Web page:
Bankruptcy Law, Debt Relief, Timothy Kingcade Posts

Determining Dependents in Bankruptcy

When you file for bankruptcy, whether it is Chapter 7 or Chapter 13, you will be required to complete a set of schedules that lists information about your debts, expenses, income, assets and transactions.  Schedule J: Your Expenses requires you to provide details about your current household budget.  The court uses this to determine several things, including: whether you have too much income to qualify for a Chapter 7, and if you can afford to make your proposed payments in a Chapter 13 repayment plan bankruptcy.  You also must provide information about your dependents.  We have explained below how to determine whether someone counts as a dependent and should be listed on this form.

Minor Dependents

Any child under the age of 18 for whom you pay at least 50% of the bills should be listed on the form. This includes your own children who live with you, your spouse’s children who live with you, and children who might not live with you all the time but for whom you pay at least half of their support.  This can also include children you have agreed to care for (i.e. – a foster child or another family member’s child for an extended period of time.)

Adult Dependents

Dependents can also be adults. For example, if you provide at least 50% of the support for a parent or grandparent, or an adult relative (such as a child or sibling), that person should be listed as a dependent.

Adults Who Are Not Dependents

There may be adults who live with you but are not your dependents. For example, if your parents allowed you to move back into their house while you get back on your feet financially, they are not your dependents. Similarly, if you have allowed an adult child to move back in with you, but your child pays his or her own way, that child is not a dependent. Roommates who pay their fair share of the bills are not to be listed as dependents. Your spouse does not count as a dependent, regardless of your financial relationship.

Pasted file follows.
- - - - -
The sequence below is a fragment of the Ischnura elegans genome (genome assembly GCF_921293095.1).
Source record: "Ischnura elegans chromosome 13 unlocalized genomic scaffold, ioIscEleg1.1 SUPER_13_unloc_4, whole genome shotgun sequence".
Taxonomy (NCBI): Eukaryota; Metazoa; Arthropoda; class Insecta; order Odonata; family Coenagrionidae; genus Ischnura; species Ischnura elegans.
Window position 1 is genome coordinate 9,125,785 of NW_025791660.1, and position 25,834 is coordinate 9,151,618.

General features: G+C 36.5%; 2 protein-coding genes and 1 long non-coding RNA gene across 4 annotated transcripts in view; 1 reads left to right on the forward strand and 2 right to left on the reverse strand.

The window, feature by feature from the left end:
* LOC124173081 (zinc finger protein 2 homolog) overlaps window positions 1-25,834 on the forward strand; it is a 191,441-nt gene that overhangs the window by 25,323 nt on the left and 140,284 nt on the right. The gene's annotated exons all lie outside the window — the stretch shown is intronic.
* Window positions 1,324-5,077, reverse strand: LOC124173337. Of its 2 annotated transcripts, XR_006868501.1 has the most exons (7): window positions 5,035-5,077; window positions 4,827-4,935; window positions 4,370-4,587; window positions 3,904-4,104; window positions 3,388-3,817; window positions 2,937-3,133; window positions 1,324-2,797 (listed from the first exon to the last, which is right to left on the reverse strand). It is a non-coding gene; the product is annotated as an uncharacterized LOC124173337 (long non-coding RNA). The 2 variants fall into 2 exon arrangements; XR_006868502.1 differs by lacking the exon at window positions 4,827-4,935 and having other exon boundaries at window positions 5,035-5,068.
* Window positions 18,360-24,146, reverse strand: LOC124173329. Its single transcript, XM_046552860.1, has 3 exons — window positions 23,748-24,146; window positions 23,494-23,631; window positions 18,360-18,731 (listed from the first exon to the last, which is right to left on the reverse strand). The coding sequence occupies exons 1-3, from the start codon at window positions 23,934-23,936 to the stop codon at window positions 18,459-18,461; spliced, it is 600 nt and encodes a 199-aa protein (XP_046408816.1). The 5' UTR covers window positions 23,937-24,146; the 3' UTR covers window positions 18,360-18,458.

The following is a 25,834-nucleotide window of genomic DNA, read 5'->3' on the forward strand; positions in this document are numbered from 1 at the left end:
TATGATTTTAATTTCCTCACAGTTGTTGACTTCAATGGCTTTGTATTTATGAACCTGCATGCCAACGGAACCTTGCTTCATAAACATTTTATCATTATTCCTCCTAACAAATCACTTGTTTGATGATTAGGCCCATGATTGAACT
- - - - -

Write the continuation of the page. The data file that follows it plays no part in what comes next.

If you have any questions on this topic or are in financial crisis and considering filing for bankruptcy, contact an experienced Miami bankruptcy attorney who can advise you of all of your options. As an experienced CPA as well as a proven bankruptcy lawyer, Timothy Kingcade knows how to help clients take full advantage of the bankruptcy laws to protect their assets and get successful results. Since 1996 Kingcade Garcia McMaken has been helping people from all walks of life build a better tomorrow. Our attorneys’ help thousands of people every year take advantage of their rights under bankruptcy protection to restart, rebuild and recover. The day you hire our firm, we will contact your creditors to stop the harassment. You can also find useful consumer information on the Kingcade Garcia McMaken website at

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